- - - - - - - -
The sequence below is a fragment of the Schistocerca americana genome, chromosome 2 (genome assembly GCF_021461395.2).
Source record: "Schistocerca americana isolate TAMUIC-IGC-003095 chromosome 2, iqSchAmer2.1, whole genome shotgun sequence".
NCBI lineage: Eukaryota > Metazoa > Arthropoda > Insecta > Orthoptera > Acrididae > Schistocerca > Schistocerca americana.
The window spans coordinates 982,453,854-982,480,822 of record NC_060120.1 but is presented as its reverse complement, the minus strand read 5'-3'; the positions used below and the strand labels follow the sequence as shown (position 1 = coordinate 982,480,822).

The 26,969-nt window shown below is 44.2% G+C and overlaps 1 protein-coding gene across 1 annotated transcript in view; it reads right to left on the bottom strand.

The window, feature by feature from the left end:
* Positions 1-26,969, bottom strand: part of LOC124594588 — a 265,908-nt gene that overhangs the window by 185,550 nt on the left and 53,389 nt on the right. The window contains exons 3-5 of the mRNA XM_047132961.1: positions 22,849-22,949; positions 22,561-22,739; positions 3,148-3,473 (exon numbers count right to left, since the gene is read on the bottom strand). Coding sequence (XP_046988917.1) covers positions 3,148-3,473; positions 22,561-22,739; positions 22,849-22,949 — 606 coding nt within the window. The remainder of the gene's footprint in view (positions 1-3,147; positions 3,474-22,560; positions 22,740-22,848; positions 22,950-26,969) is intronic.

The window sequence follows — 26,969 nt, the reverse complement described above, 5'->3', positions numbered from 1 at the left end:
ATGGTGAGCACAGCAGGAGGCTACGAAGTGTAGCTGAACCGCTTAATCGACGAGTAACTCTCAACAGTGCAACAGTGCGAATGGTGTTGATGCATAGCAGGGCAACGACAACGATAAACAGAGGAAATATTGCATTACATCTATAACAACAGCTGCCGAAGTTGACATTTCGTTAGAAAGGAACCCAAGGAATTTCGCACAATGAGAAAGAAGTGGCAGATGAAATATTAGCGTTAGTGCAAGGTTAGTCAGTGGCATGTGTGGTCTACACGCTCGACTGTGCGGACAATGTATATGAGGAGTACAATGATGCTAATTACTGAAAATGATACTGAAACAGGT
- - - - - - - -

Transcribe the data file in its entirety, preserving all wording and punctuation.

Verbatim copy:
The sequence below is a fragment of the Schistocerca americana genome, chromosome 2 (genome assembly GCF_021461395.2).
Source record: "Schistocerca americana isolate TAMUIC-IGC-003095 chromosome 2, iqSchAmer2.1, whole genome shotgun sequence".
NCBI lineage: Eukaryota > Metazoa > Arthropoda > Insecta > Orthoptera > Acrididae > Schistocerca > Schistocerca americana.
The window spans coordinates 982,453,854-982,480,822 of record NC_060120.1 but is presented as its reverse complement, the minus strand read 5'-3'; the positions used below and the strand labels follow the sequence as shown (position 1 = coordinate 982,480,822).

The 26,969-nt window shown below is 44.2% G+C and overlaps 1 protein-coding gene across 1 annotated transcript in view; it reads right to left on the bottom strand.

The window, feature by feature from the left end:
* Positions 1-26,969, bottom strand: part of LOC124594588 — a 265,908-nt gene that overhangs the window by 185,550 nt on the left and 53,389 nt on the right. The window contains exons 3-5 of the mRNA XM_047132961.1: positions 22,849-22,949; positions 22,561-22,739; positions 3,148-3,473 (exon numbers count right to left, since the gene is read on the bottom strand). Coding sequence (XP_046988917.1) covers positions 3,148-3,473; positions 22,561-22,739; positions 22,849-22,949 — 606 coding nt within the window. The remainder of the gene's footprint in view (positions 1-3,147; positions 3,474-22,560; positions 22,740-22,848; positions 22,950-26,969) is intronic.

The window sequence follows — 26,969 nt, the reverse complement described above, 5'->3', positions numbered from 1 at the left end:
ATGGTGAGCACAGCAGGAGGCTACGAAGTGTAGCTGAACCGCTTAATCGACGAGTAACTCTCAACAGTGCAACAGTGCGAATGGTGTTGATGCATAGCAGGGCAACGACAACGATAAACAGAGGAAATATTGCATTACATCTATAACAACAGCTGCCGAAGTTGACATTTCGTTAGAAAGGAACCCAAGGAATTTCGCACAATGAGAAAGAAGTGGCAGATGAAATATTAGCGTTAGTGCAAGGTTAGTCAGTGGCATGTGTGGTCTACACGCTCGACTGTGCGGACAATGTATATGAGGAGTACAATGATGCTAATTACTGAAAATGATACTGAAACAGGT